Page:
Making the Nine
MAKING THE NINE
Phil did not walk in from the field.–Page 321.
The cordial welcome given to FollowingThe Ball by boy readers and parents—severecritics both, though from very different standpoints—hasled to the writing of this secondstory, in which baseball has a sufficiently importantpart to suggest the title.
The author’s purpose in each case has beento produce a readable story true to the life ofa distinctly American school, true to athletics intheir better spirit and character, and teaching—notpreaching—a manly and reasonable ideal.If he has not succeeded in this, the failure cancertainly not be charged to lack of experiencewith athletics or school life or the ways of boys.
Hearty acknowledgments for expert advice onthe technicalities of baseball training and playare due to Dr. Edward H. Nichols of Boston,who, as player, head coach, and graduate adviser,has probably contributed more to Harvardvictories on the diamond than any other oneman. The play marking the climax of thegame described in Chapter XXVI is a historicone, borrowed from a Yale-Harvard contest.Its hero was Mr. George W. Foster, of a championHarvard nine.
ALBERTUS T. DUDLEY.
|I||An Unwelcome Proposition.||1|
|II||On the Ice.||13|
|V||A Tough Problem.||45|
|VI||A Western Solution.||57|
|VII||In the Baseball Cage.||71|
|VIII||A Transaction in Books.||82|
|X||Mr. Moore’s Theory.||98|
|XI||Flanahan strikes out.||110|
|XII||Varrell explains himself.||122|
|XIII||The Spring Running.||131|
|XIV||Under Two Flags.||146|
|XV||About Many Things.||156|
|XVI||Phil makes his Début.||168|
|XVII||A Nocturnal Mystery.||181|
|XVIII||A Spilled Pitcher.||191|
|XIX||The Coveted Opportunity.||200|
|XX||An Unexpected Blow.||218|
|XXI||A Gloomy Prospect.||232|
|XXII||The Decision of the Court.||243|
|XXIII||The Great Track Meet.||261|
|XXIV||The Hillbury Game.||282|
|XXV||On the Third Floor of Hale.||300|
|XXVI||A Double Assist.||314|
|Phil did not walk in from the field||Frontispiece|
|The Western contingent were established among the pines on the right||26|
|A Corner in Sands’s Room||70|
|He heard voices,—at first indistinct, then somewhat clearer||150|
|The Academy through the Trees||190|
|In the Campus Woods||242|
|He suddenly turned and pulled the ball down||292|
|The Main Street of Seaton||324|
AN UNWELCOME PROPOSITION
“How they do yell! Where’s your patriotism,Phil, to be hanging round in this gloomycrowd when all your friends are howling theirheads off outside? Don’t you know Yale wonthe game? Why aren’t you out there with therest?”
Philip Poole looked up with a smile, but didnot reply.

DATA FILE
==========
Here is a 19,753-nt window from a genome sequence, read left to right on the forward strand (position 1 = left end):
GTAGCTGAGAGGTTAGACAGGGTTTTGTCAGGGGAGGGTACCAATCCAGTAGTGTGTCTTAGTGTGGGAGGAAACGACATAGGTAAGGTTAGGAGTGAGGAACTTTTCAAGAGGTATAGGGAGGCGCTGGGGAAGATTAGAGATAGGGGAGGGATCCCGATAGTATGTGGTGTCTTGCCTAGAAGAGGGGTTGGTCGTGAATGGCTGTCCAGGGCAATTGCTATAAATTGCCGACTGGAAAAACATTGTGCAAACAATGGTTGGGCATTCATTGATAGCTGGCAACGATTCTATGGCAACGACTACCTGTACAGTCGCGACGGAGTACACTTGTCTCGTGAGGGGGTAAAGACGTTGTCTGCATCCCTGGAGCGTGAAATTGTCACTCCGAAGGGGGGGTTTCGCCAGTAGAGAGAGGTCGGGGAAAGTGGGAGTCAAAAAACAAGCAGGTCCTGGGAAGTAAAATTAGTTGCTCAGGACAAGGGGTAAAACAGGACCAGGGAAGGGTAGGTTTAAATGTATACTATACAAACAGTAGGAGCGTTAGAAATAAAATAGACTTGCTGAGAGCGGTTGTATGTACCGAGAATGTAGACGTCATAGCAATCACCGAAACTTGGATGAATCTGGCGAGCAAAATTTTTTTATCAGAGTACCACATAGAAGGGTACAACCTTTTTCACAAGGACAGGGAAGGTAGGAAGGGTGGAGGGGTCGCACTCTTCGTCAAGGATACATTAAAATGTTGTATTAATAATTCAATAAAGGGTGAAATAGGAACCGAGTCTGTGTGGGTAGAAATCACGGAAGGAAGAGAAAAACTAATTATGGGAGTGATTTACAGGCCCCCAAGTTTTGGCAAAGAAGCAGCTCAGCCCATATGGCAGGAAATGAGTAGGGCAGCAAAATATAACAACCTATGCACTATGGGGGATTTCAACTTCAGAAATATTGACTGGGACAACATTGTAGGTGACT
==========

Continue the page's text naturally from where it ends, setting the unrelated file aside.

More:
“He’s comforting the afflicted,” said DickMelvin, who shared with Poole the ownershipof the room. “You don’t want to gloat overus poor Harvardites, do you, Phil? Thank youmuch for your sympathy.”
“That isn’t the reason,” said the lad, after apause, with the sober look in his big, wide-openeyes that made him seem serious even whenhis feelings inclined in the opposite direction.“I just don’t see any cause for such a racket.A Yale football victory over Harvard is tooordinary an occurrence to get wild over.”
The chorus of hoots and groans that greetedthis explanation brought a smile of satisfactionto the boy’s face. He was the youngest of thecompany, only in his second year at Seaton;the others were mostly seniors. As Melvin’sroom-mate, however, and in a measure still underthe senior’s care, Poole was thrown as muchwith the older students as with his own classmates;and the intimacy thus developed hadserved both to sharpen his wits and to givehim practice in self-defence.
Melvin himself had not been at Seaton muchlonger than Phil. He had entered at the beginningof the Middle year, an unknown boy,green, sanguine, eager to win a scholarship andso relieve his father of some of the expense ofhis schooling. Soon, however, fascinated by footballand the glamour of the school athletic world,he had failed to subordinate his sport to the realobjects of school life. How he made the schooleleven and went down with it to defeat; how helost his scholarship; how the care of young Phil,suddenly offered him by the lad’s uncle, soberedand steadied him and enabled him to stay inschool; how he and John Curtis fought the longuphill fight to develop a strong team, and finallydefeated the rival school,—all this has alreadybeen told in another book, and can only be referredto very briefly here. The great gamewhich marked the climax of the struggle was stilla recent event.
“You didn’t take it so calmly when Seaton wonthe victory two weeks ago, and your belovedDick spent the afternoon kicking the ball overthe Hillbury goal-posts,” said Varrell, a tall, quietboy, with keen, restless eyes that followed the conversationfrom face to face.
“That’s different,” replied Poole. “I’m firstfor Seaton and afterwards for Yale. The collegecan wait until I get there—and that will be along time yet,” he added ruefully, “if what I wastold in the algebra class to-day holds true.”